The union taking place underground, while the bulk of both partners in the symbiosis rises into the air, renders the association a little difficult to see, but there is no doubt that the plants in question do afford each other assistance, forming, as it were, a kind of partnership. The most pronounced case of parasitism, that of Cuscuta, the dodder, which infests particularly clover fields, appears to differ only in degree from those mentioned, for the plant, bare of leaves as it is yet contair.s a little chlorophyll.
These enenlies are as a rule so conspicuous that we do not look on their depredations as diseases, though the gradual deterioration of hay under the exhausting effects of root-parasites like Rhinanthus, and the onslaught of Cuscuta when unduly abundant, should teach us how unimportant to the definition the question of size may be.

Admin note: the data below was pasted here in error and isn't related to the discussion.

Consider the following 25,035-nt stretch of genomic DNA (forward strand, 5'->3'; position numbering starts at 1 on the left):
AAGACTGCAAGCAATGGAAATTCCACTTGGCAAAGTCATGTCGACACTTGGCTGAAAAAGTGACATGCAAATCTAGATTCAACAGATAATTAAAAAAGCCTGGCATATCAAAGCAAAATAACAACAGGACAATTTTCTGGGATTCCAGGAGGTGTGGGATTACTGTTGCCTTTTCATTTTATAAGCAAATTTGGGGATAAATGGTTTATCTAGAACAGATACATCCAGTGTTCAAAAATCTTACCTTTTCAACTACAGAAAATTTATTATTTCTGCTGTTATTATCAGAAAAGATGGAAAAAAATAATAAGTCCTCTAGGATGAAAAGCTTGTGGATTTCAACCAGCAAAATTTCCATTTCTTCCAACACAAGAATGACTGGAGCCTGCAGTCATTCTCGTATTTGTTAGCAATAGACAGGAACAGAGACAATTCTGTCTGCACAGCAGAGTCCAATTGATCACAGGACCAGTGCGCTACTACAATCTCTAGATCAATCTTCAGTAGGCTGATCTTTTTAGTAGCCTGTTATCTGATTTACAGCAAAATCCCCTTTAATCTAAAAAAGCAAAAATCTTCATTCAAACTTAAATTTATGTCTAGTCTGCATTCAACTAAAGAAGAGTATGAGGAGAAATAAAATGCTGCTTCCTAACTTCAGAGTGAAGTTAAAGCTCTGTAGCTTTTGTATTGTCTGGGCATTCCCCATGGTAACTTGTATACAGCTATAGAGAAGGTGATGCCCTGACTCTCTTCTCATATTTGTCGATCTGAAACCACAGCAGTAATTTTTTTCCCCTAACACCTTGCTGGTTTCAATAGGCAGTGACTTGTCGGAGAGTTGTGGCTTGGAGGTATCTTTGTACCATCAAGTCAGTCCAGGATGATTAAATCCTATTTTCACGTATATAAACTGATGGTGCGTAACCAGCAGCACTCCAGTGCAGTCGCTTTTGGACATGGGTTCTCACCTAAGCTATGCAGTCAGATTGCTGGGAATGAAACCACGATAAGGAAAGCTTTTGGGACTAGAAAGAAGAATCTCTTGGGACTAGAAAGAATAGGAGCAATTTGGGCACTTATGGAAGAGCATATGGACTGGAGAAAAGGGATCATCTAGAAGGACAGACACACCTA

The dodder is a genus (Cuscuta) of leafless parasites with slender thread-like twining stems. The flowers stand singly in the leaf-axils or form few or many flowered cymose inflorescences; the flowers are sometimes crowded into small heads.
Cuscuta has a thread-like, spirally twisted embryo with no trace of cotyledons.
Cuscuta contains nearly too species in the warmer and temperate regions; two are native in Britain.
Convolvulus arvensis (bindweed) is a pest in fields and gardens on account of its wide-spreading underground stem, and many of the dodders (Cuscuta) cause damage to crops.
- Cuscuta europaea, Dodder.
- Cuscuta glomerata.
In Cuscuta (Dodder) (q.v.), however, we have an exception.
Such aberrant forms are to be regarded in the same light as Cuscuta and Orobanchaceae, for example, among Phanerogams. As these non-green plants do not cease to be classed with other Phanerogams, so must the forms in question be retained among algae.